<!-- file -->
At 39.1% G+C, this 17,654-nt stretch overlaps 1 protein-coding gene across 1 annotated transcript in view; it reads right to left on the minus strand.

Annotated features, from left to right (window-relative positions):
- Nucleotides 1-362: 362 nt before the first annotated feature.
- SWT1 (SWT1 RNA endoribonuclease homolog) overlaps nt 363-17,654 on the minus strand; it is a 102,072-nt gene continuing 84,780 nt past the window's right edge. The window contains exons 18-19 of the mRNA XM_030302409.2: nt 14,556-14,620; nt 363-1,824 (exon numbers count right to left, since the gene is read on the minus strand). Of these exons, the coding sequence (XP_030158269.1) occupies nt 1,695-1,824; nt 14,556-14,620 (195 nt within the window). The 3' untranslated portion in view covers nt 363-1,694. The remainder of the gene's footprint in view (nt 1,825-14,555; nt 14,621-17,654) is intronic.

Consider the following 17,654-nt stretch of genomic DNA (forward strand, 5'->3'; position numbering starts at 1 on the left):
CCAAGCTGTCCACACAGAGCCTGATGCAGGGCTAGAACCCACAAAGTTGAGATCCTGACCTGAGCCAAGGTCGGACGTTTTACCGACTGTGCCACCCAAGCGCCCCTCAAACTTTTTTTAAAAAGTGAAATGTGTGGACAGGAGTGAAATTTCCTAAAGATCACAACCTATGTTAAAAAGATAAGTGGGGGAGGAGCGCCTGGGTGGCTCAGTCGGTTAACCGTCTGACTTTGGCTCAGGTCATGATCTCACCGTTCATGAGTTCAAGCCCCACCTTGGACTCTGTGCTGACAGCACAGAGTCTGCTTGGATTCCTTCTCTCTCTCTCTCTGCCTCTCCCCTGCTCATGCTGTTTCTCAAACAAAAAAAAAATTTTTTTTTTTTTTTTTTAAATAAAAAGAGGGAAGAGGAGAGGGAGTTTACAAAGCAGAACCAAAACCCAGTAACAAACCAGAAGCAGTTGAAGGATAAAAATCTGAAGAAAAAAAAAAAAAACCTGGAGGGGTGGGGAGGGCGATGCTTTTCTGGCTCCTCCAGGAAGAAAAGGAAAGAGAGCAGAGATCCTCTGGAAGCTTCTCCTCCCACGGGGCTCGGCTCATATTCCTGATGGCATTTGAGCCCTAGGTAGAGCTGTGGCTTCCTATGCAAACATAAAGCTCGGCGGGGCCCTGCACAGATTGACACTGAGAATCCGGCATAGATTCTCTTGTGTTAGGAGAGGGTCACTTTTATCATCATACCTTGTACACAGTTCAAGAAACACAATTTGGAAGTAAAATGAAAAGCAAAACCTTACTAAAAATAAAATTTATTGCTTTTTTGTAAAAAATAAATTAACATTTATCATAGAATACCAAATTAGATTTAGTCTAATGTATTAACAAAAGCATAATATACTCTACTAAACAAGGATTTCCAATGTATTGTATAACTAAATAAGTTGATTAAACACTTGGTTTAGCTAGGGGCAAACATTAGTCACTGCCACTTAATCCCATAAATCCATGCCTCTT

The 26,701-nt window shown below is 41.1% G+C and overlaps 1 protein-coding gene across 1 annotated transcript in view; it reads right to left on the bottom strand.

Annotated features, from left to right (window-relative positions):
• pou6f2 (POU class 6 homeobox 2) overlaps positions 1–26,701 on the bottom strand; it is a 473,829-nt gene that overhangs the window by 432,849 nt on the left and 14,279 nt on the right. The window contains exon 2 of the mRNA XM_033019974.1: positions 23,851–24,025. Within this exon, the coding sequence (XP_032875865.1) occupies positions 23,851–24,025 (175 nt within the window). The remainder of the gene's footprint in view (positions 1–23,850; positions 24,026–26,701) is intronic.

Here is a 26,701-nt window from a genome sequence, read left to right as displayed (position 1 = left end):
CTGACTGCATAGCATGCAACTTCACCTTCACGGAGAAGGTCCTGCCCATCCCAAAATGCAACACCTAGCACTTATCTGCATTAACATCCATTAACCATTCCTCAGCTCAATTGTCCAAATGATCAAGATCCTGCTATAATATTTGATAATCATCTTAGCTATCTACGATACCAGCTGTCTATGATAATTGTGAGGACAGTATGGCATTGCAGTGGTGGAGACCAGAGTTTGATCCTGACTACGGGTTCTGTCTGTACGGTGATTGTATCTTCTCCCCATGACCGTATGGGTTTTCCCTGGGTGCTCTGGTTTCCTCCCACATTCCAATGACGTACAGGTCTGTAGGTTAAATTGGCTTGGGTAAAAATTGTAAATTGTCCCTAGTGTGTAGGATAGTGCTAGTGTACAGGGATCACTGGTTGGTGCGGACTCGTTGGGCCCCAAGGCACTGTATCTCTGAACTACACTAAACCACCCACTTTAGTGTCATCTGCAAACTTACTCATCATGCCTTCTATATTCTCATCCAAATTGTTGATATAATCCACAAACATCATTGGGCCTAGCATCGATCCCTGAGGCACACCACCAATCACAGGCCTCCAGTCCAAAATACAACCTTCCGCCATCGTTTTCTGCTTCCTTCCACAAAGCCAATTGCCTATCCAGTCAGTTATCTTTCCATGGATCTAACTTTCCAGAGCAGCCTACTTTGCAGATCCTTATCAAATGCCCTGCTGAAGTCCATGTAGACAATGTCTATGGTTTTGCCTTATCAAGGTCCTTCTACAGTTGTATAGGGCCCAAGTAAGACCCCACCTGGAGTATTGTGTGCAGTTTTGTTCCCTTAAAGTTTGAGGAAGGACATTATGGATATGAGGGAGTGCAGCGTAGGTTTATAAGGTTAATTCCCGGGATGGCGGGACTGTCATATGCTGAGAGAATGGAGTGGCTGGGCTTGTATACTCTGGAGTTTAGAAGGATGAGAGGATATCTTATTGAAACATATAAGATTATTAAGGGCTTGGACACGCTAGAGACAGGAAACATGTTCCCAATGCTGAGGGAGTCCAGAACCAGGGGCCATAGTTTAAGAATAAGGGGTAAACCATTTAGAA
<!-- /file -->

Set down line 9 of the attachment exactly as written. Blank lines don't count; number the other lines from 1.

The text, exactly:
• pou6f2 (POU class 6 homeobox 2) overlaps positions 1–26,701 on the bottom strand; it is a 473,829-nt gene that overhangs the window by 432,849 nt on the left and 14,279 nt on the right. The window contains exon 2 of the mRNA XM_033019974.1: positions 23,851–24,025. Within this exon, the coding sequence (XP_032875865.1) occupies positions 23,851–24,025 (175 nt within the window). The remainder of the gene's footprint in view (positions 1–23,850; positions 24,026–26,701) is intronic.